His latest interest is in skateboarding and he is looking for someone to help teach him how to Ali. Learn more and make [email protected] Thank you to our stewardship sponsor, Blackfoot Communications. Learn [email protected] Thanks to our storyteller sponsor Viga Pizza. You can find them and place an [email protected]

And thanks to our accessibility sponsor, grizzly Grocery, learn more at grizzly grocery dot. Thank you to our media sponsors, Missoula events.net, Missoula Broadcasting Company, and Gecko Designs. Thanks as well to our in-kind sponsors, Joyce of Tile and Float Missoula. Remember that the next tell us something event is March 30th at the Denison Theater.

You can learn more about how to pitch your story on theme the first time and get your tickets at tellussomething.org.

Four storytellers share their true personal story on the theme “It’s the Little Things”. Their stories were recorded live in-person in front of a sold-out crowd on December 15, 2022 at The Wilma in Missoula, MT.

Transcript : It's the Little Things - Part 1

Marc Moss: Welcome to the Tele Something podcast. I’m Marc Moss . We are currently looking for storytellers for the next tell us something storytelling event. The theme is the first time. If you’d like to pitch your story for consideration, please call 4 0 6 2 0 3 4 6 8 3. You have three minutes to leave your pitch. The pitch deadline is February 20th.

I look forward to hearing from you

this week on the podcast.

Ean M. Kessler: Do you love your mailman?

Do you love the guy who changes the oil in your car, the fella you hired to fix the dishwasher when it breaks?

Hannah Harvey: The first frog I ever met was at Park Lake. On a camping trip with my parents when I was 10 years old, my dad had scooped it out of the water and placed it in my little cupped hands, and then, and there I fell in love.

Lori Chase: It’s been the next few days getting my application together and I get the application in and then I keep calling. Is it accepted? Is it accepted? You know,

Marc Moss: when you were in grade school or middle school and high school and you lean back in your chair? Braced against the desk. That’s sometimes how tall something feels like.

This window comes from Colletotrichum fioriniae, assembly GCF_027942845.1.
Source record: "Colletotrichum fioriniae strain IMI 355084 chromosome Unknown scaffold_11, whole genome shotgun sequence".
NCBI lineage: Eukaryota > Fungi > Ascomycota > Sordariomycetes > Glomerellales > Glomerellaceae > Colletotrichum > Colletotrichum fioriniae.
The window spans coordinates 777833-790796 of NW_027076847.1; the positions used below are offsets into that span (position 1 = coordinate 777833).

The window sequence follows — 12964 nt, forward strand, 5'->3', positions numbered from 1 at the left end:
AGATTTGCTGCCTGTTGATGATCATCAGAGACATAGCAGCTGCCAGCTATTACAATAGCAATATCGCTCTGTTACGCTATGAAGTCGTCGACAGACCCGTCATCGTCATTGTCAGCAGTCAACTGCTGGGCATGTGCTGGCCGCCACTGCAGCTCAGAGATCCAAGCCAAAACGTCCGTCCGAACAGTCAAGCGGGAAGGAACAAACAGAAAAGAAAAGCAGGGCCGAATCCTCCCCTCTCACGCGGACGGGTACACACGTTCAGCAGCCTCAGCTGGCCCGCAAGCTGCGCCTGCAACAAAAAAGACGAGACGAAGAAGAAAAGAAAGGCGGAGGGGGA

We’re just about to fall over. Four storytellers share their true personal story on the theme. It’s the little things. Their stories were recorded. Live in person in front of a sold out crowd on December 15th, 2022 at the Wilma in Missoula. Our first story comes to us from Ian Kessler. Ian Wrestles with himself and his relationship to his father, whom he barely knows.

Ian calls his story shaken ground. Thanks for listening.

Ean M. Kessler: One of my earliest memories is when the dishwasher broke and the guy my mom hired to come fix it. This big burly guy comes to the door. Uh, he’s got a t-shirt, work jeans. He smells like cigarettes and coffee. He lays out his wrenches and he gets started.

I’m like three or four and I’m standing in the kitchen doorway and I’m just transfixed. I mean, I cannot peel myself away. When I was a kid, I always liked watching men work. My parents, um, they were never. Uh, they both wanted a kid. They each need the other to do it. But I was raised by my mother on the East coast entirely.

Uh, that was always the deal. So the memories that I have of my father are really scanned, but really deeply imprinted. Um, when I was really little, he’d send me postcards from the Great Plains, the Black Hills. Uh, you know, this part of the world, he’s seen and hiked and camped the back country, uh, more than maybe I ever will.

I have them, those postcards in a, uh, old shoebox and they’re dull things. Pretty tame stuff like, um, hi Ian, how are you? Or, uh, happy birthday, or Tell your mother I said hello. and all of them are signed the same. Sincerely, your father . It wasn’t until years later that I realized that I’ve never not known how to spell that word sincerely.

It was like it got imprinted in the back of my mind when I was 10. I spoke to him on the phone for the first time and that was my choice. Uh, my mom made it really clear that I always. . It just had to be something that I wanted, and it’s gonna sound funny, but turning 10 really sorta spun me for a loop. Um, I didn’t, I didn’t feel like a little kid anymore.

You know, I felt like a kid, but it did feel like some part of my childhood had shifted. It wasn’t something I could hide behind, you know? Uh, I had to talk to this man. I had to handle this thing. So my mom calls him sets. Uh, I’m sitting in the dining room and the light’s coming in from the kitchen, and I got the phone pressed up to my ear, and my mom told me years later that it was really, really, really clear to her that I was really, really, really nervous.

But the truth is I don’t remember any of it. I couldn’t tell you what was said, what we talked about. What I do remember is hearing his voice on the other end of the line for the very first time. , I’ve always loved my father’s voice. It sounds carved, you know, cured. I’ve always coveted his voice. I’ve always wished it was mine.

When I was, uh, 14, I went out to spend time with him alone for the first time. Uh, that was his idea. He was remodeling a house out in shaman Nebraska. Uh, he said I could go up. Work for him. I’d learned a few skills. He’d pay me be a good deal all around. My mom was really anxious, of course. I mean, I’d never spent time with him alone before, but I jumped at the chance.